UNITED STATES of America, Plaintiff-Appellee, v. Matthew Mason DODGE, a.k.a. flow_matt, Defendant-Appellant.
In this appeal we interpret the Sex Offender Registration and Notification Act (“SORNA”), 42 U.S.C. § 16901 et seq., which requires that a sex offender register in each jurisdiction in which the offender resides, works, or studies. A “sex offender” is one who has been convicted of a “sex offense.” We conclude that SORNA's broad definition of “sex offense” encompasses the conduct that underlies Dodge's conviction, and we therefore affirm the judgment of the district court that requires Dodge to register.
Dodge was indicted on three counts of transferring obscene material to a minor in violation of 18 U.S.C. § 1470.1 With no plea agreement, Dodge pleaded guilty to Count I,2 which charged that between December 1-13, 2006, the then-thirty-three-year-old Dodge knowingly transferred obscene matter over the Internet to an individual, less than sixteen years old, who used the screen name “heyshuddp.” Specifically, Dodge e-mailed someone he believed to be a thirteen-year-old girl, but who was actually an undercover agent, pictures and links to websites containing pictures of himself fully nude and masturbating. Counts II and III charged similar offenses between October 2006 and January 2007 involving two purportedly underage girls using the screen names “hope_in_bama” and “hello_kitten.” Prosecutors stated that Counts II and III also encompassed the allegation that Dodge used a web camera to broadcast to the girls live images of himself masturbating.
Dodge's pre-sentence investigation report suggested that the court impose SORNA registration as a condition of supervised release. Dodge objected, arguing that he was not a “sex offender” because his offense was not a “sex offense” as defined by 42 U.S.C. § 16911(5)(A) and -(7). Overruling Dodge's objection at sentencing, the district court found that the statute's expanded definition of “sex offense” encompassed Dodge's conduct underlying the conviction. Specifically, the court stated that Dodge's “sitting in front of a computer with a camera pointed at [his] private parts,” while thinking he was talking to a thirteen-year-old girl, must be a “sex offense against a minor” as contemplated by SORNA. (R. at 89.) Accordingly, the court sentenced Dodge to eighteen months of imprisonment followed by a three-year supervised release term, and imposed sex offender registration as a condition of release. Dodge appeals only the portion of his sentence requiring him to register as a Tier I sex offender under SORNA.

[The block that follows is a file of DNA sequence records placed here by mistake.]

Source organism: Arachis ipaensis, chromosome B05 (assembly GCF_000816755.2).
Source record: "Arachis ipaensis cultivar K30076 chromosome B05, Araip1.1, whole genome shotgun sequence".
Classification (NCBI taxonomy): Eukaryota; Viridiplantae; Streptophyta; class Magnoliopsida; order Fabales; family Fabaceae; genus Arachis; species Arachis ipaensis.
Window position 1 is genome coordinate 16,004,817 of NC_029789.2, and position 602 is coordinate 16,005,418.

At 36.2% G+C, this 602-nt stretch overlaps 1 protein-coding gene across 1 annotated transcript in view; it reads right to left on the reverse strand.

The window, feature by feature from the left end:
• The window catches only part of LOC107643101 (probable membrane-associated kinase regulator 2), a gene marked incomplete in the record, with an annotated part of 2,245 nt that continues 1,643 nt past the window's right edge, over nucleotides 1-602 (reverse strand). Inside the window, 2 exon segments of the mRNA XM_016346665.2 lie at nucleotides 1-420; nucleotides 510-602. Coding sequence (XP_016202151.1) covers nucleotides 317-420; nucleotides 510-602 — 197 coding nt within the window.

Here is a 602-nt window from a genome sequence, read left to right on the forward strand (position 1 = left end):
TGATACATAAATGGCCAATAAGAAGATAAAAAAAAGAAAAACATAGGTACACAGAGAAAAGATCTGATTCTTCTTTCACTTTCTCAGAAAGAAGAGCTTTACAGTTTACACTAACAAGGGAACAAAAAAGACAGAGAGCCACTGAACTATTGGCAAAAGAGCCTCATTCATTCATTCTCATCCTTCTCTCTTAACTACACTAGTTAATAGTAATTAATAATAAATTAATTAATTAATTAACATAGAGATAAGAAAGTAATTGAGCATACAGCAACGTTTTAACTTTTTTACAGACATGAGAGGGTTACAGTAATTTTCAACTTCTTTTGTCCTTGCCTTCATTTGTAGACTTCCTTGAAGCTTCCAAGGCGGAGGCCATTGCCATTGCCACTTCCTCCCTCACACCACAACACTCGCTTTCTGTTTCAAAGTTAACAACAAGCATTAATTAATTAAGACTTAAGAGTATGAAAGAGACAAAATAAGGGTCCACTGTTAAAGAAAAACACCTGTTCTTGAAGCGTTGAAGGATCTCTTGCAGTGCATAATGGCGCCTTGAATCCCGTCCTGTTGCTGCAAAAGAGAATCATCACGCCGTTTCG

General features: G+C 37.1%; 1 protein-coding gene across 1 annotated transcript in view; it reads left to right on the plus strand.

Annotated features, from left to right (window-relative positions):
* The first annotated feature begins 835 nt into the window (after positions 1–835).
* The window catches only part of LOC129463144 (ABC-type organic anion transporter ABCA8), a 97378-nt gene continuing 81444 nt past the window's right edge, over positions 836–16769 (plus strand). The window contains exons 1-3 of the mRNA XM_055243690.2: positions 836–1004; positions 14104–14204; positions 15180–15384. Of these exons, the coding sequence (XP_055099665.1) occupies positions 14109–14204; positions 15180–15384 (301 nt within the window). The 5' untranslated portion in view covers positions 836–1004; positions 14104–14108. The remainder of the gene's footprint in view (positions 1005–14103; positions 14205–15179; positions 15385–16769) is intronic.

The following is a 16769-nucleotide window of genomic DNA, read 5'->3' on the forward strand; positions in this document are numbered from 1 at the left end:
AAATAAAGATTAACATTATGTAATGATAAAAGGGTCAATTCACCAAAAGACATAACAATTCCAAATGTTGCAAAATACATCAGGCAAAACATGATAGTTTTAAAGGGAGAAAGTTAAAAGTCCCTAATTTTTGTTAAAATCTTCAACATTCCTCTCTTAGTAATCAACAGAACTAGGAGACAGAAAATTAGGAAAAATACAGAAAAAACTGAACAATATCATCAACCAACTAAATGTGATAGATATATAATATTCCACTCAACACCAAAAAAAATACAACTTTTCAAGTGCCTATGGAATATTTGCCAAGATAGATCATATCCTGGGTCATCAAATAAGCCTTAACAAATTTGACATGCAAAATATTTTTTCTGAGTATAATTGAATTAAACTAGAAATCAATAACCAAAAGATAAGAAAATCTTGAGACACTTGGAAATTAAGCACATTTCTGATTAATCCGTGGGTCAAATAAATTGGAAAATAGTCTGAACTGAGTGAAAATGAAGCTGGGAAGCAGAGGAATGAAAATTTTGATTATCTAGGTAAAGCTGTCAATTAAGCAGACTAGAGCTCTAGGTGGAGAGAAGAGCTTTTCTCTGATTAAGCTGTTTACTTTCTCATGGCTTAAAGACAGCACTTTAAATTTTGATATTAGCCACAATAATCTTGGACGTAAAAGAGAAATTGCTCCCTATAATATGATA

“We review the district court's imposition of a special condition of supervised release for abuse of discretion, so long as the objection was preserved for appeal.” United States v. Taylor, 338 F.3d 1280, 1283 (11th Cir.2003) (per curiam). We review a district court's interpretation of a statute de novo. United States v. Prosperi, 201 F.3d 1335, 1342 (11th Cir.2000). A district court abuses its discretion if it applies the incorrect legal standard. Koon v. United States, 518 U.S. 81, 100, 116 S.Ct. 2035, 2047, 135 L.Ed.2d 392 (1996), superseded by statute on other grounds as recognized in United States v. Mandhai, 375 F.3d 1243, 1249 (11th Cir.2004).
The Adam Walsh Child Protection and Safety Act of 2006, Pub.L. No. 109-248, 120 Stat. 587 (“Walsh Act”) was enacted on July 27, 2006. Title I of the Act, SORNA, 42 U.S.C. §§ 16901-16962, establishes a national sex offender registry law, the purpose of which is “to protect the public from sex offenders and offenders against children.” Id. § 16901. SORNA defines a “sex offender” as an “individual who was convicted of a sex offense.” Id. § 16911(1). Apart from exceptions not applicable here, “sex offense,” in turn, is either:
(i) a criminal offense that has an element involving a sexual act or sexual contact with another;
(ii) a criminal offense that is a specified offense against a minor;
(iii) a Federal offense (including an offense prosecuted under section 1152 or 1153 of Title 18) under section 1591, or chapter 109A, 110 (other than section 2257, 2257A, or 2258), or 117, of Title 18;
(iv) a military offense specified by the Secretary of Defense under section 115(a)(8)(C)(i) of Public Law 105-119 (10 U.S.C. 951 note); or
(v) an attempt or conspiracy to commit an offense described in clauses (i) through (iv).
Id. § 16911(5)(A). The parties agree that only subsection (ii) could provide a basis to require Dodge to register as a sex offender under SORNA, i.e. only because he was convicted of “a criminal offense that is a specified offense against a minor.” Id. Neither the list of federal offenses in (iii) nor any other subpart of subsection (5)(A) encompasses a violation of 18 U.S.C. § 1470, the charge to which Dodge pleaded guilty.
The question before us is whether Dodge's conviction under 18 U.S.C. § 1470 for knowingly transferring obscene material to a person less than sixteen years old makes him a “sex offender” subject to SORNA's registration requirement. This issue is one of first impression. Our analysis proceeds in two parts, and is guided by the applicable provision at 42 U.S.C. § 16911(5)(A)(ii), “a criminal offense that is a specified offense against a minor.” First, we will consider whether a violation of 18 U.S.C. § 1470 is “a criminal offense” as defined by SORNA. Second, we will decide whether Dodge's particular conviction for knowingly attempting to transfer obscene material to a minor was “a specified offense against a minor.” We conclude that because Dodge's conviction was a “specified offense against a minor,” Dodge committed a “sex offense” and is therefore a “sex offender” for SORNA purposes, subject to its registration requirement.